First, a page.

North Carolina Rocked By Magnitude 5.1 Earthquake

Shockwaves felt all across the southeast, mid-Atlantic region …

The state of North Carolina was rocked by a 5.1 magnitude earthquake on Sunday morning – a tectonic shift that sent reverberations rumbling across numerous mid-Atlantic states. Shaking was felt as far south as the midlands region of South Carolina and as far north as Maryland, Ohio and West Virginia.

The epicenter of the quake was 2.5 miles southeast of Sparta, North Carolina – at an estimated depth of 2.3 miles below the earth’s surface, according to the U.S. Geological Survey (USGS). That’s just south of the border between North Carolina and Virginia.

The quake – which struck shortly after 8:00 a.m. EDT – was the strongest to hit the east coast since a 5.2 magnitude quake hit Mitchell county, North Carolina (fifty miles north of Asheville) on July 8, 1926.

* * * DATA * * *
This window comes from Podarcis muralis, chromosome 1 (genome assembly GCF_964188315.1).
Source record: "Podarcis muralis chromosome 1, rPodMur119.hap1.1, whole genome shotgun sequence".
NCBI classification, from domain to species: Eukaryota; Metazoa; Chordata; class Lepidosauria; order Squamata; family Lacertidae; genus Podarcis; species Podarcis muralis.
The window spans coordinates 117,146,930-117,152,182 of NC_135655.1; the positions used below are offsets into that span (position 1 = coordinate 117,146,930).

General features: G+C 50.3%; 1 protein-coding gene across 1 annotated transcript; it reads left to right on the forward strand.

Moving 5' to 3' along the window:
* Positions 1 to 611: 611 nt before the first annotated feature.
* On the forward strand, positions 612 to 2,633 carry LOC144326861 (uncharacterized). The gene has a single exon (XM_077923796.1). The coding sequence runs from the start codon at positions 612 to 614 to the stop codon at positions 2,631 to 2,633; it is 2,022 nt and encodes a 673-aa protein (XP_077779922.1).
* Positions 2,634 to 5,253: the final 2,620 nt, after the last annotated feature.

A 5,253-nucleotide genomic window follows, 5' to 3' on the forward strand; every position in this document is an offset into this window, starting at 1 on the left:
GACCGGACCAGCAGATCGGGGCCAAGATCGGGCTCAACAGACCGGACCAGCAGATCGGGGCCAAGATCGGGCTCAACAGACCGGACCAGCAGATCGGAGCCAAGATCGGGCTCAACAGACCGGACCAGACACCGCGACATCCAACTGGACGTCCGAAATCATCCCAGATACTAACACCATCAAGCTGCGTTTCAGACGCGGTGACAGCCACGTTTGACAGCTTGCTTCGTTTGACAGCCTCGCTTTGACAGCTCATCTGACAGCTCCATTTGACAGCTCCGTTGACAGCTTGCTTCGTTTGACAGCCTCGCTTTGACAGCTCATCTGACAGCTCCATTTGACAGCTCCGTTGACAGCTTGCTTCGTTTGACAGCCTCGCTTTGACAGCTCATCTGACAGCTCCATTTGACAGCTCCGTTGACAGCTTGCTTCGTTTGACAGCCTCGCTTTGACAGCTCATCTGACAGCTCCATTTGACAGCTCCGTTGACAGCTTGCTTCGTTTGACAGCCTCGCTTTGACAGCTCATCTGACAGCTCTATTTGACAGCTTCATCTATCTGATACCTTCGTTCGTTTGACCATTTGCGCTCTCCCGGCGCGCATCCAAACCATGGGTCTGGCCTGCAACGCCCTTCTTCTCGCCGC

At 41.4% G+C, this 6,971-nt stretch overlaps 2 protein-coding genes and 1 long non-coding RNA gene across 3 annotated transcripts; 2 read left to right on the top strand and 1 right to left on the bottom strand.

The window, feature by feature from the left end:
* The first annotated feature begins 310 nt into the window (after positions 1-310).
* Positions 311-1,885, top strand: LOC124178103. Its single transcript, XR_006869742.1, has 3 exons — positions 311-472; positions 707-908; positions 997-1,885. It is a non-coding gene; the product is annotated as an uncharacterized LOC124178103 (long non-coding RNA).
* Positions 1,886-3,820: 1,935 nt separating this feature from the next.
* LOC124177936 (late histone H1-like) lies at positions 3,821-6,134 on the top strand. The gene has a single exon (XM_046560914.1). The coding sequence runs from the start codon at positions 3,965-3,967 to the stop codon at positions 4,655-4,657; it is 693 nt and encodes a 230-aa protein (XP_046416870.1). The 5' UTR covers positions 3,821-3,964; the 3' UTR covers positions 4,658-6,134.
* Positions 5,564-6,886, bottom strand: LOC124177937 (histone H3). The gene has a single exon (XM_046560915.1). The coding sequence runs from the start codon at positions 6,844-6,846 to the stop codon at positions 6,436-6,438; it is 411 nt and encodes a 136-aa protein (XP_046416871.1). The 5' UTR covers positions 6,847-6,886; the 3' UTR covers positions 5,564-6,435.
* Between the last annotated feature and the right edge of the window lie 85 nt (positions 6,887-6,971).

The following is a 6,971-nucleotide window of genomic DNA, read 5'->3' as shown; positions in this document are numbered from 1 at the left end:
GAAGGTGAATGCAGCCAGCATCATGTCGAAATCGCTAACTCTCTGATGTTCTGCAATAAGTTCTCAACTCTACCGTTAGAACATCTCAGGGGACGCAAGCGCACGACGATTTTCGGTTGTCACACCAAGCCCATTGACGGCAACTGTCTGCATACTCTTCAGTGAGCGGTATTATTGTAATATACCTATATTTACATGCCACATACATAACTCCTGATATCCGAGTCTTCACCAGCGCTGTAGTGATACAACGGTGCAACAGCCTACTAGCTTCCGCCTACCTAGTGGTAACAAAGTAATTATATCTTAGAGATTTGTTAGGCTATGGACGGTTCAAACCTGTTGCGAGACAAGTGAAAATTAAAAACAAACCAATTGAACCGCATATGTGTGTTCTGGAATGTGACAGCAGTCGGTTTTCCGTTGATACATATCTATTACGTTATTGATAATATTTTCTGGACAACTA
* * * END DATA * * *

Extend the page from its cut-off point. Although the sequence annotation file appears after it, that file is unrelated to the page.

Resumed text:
(Click to view)

(Via: USGS)

“We felt it in Cary, N.C.,” one Tar Heel State resident told us. “I felt the house shake and move a bit.  I thought I was crazy until I looked at my water in my glass.”

Within an hour of the quake striking, more than 45,000 people had already replied to the USGS “did you feel it?” survey.

Take a look …

According to the agency, the larger quake was actually preceded by at least four small “foreshocks” ranging from 2.1 to 2.6 magnitude.

Here are a few videos posted to social media from the moment the quake hit …

USGS officials warned of the possibility of aftershocks, too, although the likelihood of these subsequent quakes being as strong as the original event was pegged at only five percent over the coming week.

The chance of an aftershock registering at a magnitude of three or higher was pegged at 57 percent over the coming week, however.

The strongest recorded quake to hit the Carolinas took place at 9:50 p.m. on August 31, 1886 in Charleston, S.C. – a 7.3 magnitude event that killed more than 100 people, destroyed more than 2,000 buildings and caused between $5-6 million in damage (roughly $150 million in 2019 dollars).

“Leveled to the ground,” a headline in The New York Times blared in the aftermath of that earthquake. “The city of Charleston laid in ruins.”




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